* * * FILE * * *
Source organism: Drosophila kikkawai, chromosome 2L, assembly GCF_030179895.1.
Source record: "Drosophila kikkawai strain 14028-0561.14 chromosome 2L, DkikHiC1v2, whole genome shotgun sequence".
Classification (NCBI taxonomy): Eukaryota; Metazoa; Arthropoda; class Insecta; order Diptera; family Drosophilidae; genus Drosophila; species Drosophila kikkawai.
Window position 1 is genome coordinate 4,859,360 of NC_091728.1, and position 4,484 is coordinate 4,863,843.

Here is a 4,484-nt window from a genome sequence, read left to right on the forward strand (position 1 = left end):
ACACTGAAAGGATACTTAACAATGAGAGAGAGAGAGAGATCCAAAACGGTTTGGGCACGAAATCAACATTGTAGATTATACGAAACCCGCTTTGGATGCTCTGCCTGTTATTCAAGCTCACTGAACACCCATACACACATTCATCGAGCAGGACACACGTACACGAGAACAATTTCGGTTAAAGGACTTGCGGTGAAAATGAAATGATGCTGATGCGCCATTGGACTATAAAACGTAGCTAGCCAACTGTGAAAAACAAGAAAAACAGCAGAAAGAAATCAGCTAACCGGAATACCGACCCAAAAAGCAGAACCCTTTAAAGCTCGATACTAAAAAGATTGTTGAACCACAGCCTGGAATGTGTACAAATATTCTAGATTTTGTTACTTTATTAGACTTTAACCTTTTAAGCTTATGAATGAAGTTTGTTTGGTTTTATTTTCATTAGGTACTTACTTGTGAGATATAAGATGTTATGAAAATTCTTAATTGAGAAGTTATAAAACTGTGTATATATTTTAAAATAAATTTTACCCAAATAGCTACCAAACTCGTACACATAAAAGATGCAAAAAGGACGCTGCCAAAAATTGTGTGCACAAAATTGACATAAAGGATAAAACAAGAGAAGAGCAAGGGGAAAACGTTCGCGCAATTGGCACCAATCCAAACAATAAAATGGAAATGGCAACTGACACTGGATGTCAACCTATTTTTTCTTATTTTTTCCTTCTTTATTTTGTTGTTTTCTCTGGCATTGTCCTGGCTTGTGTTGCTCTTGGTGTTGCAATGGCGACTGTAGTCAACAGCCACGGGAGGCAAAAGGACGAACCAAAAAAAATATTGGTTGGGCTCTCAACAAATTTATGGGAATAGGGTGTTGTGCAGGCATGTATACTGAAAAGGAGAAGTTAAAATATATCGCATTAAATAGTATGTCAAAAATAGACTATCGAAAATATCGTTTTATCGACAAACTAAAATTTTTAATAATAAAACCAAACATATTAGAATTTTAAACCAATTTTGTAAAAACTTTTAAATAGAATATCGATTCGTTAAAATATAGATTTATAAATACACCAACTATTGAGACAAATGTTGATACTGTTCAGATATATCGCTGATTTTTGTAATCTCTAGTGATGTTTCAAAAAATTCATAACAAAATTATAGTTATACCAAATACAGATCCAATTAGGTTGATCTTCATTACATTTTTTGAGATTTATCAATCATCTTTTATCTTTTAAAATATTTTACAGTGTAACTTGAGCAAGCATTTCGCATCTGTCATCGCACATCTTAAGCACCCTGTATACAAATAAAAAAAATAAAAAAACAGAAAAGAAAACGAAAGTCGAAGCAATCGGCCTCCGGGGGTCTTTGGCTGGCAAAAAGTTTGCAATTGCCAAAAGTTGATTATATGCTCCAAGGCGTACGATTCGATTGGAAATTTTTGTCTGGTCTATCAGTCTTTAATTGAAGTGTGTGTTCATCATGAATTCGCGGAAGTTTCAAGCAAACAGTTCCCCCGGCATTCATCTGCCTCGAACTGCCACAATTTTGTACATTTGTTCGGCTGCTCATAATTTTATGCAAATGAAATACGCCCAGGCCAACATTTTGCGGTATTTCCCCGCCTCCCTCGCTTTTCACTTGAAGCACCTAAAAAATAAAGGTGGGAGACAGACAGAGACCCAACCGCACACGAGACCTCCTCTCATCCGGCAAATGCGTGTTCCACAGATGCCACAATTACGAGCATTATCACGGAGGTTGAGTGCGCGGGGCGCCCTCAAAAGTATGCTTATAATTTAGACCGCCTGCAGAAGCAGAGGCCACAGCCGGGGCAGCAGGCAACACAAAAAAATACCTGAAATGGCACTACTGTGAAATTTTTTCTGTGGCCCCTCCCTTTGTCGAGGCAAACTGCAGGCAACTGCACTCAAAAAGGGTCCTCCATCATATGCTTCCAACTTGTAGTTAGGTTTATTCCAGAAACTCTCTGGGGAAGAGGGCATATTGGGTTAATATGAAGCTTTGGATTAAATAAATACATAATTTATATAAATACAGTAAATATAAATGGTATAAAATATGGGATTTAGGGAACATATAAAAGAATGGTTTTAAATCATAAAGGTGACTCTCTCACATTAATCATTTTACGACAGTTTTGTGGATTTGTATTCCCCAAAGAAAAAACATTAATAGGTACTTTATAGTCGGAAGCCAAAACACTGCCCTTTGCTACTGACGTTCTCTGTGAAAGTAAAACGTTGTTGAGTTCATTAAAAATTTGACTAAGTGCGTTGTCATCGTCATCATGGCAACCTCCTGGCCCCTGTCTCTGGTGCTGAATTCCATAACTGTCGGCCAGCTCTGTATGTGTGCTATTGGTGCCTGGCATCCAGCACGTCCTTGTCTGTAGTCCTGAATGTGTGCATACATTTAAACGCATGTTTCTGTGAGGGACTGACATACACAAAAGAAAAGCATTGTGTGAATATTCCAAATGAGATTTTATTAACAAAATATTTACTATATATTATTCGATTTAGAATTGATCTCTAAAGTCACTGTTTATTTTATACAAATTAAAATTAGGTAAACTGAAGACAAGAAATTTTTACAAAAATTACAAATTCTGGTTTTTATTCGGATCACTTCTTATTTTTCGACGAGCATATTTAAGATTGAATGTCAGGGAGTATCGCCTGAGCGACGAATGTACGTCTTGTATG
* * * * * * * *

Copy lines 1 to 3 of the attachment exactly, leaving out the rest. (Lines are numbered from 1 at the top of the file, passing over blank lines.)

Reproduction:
Source organism: Drosophila kikkawai, chromosome 2L, assembly GCF_030179895.1.
Source record: "Drosophila kikkawai strain 14028-0561.14 chromosome 2L, DkikHiC1v2, whole genome shotgun sequence".
Classification (NCBI taxonomy): Eukaryota; Metazoa; Arthropoda; class Insecta; order Diptera; family Drosophilidae; genus Drosophila; species Drosophila kikkawai.